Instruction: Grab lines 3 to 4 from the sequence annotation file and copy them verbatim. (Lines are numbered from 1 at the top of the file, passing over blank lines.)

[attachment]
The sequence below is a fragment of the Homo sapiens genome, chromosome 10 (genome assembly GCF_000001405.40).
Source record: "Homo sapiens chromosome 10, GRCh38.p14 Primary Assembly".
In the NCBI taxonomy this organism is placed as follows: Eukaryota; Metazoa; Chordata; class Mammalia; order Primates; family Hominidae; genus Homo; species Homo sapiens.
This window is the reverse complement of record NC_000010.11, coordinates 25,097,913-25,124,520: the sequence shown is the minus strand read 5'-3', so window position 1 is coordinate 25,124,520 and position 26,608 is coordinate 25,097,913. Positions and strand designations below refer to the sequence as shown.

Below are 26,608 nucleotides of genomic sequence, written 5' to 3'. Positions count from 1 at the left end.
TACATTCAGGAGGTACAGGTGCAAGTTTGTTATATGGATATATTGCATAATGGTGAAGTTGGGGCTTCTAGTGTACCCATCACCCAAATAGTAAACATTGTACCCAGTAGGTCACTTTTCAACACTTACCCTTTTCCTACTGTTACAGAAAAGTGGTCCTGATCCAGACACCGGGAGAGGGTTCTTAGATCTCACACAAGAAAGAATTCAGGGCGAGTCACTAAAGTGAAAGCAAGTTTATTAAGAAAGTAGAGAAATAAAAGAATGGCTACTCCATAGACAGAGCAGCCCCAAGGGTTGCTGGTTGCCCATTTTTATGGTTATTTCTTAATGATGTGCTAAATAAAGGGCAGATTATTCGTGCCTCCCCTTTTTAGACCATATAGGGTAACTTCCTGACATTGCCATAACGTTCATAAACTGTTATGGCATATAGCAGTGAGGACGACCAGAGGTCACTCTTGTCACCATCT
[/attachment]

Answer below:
In the NCBI taxonomy this organism is placed as follows: Eukaryota; Metazoa; Chordata; class Mammalia; order Primates; family Hominidae; genus Homo; species Homo sapiens.
This window is the reverse complement of record NC_000010.11, coordinates 25,097,913-25,124,520: the sequence shown is the minus strand read 5'-3', so window position 1 is coordinate 25,124,520 and position 26,608 is coordinate 25,097,913. Positions and strand designations below refer to the sequence as shown.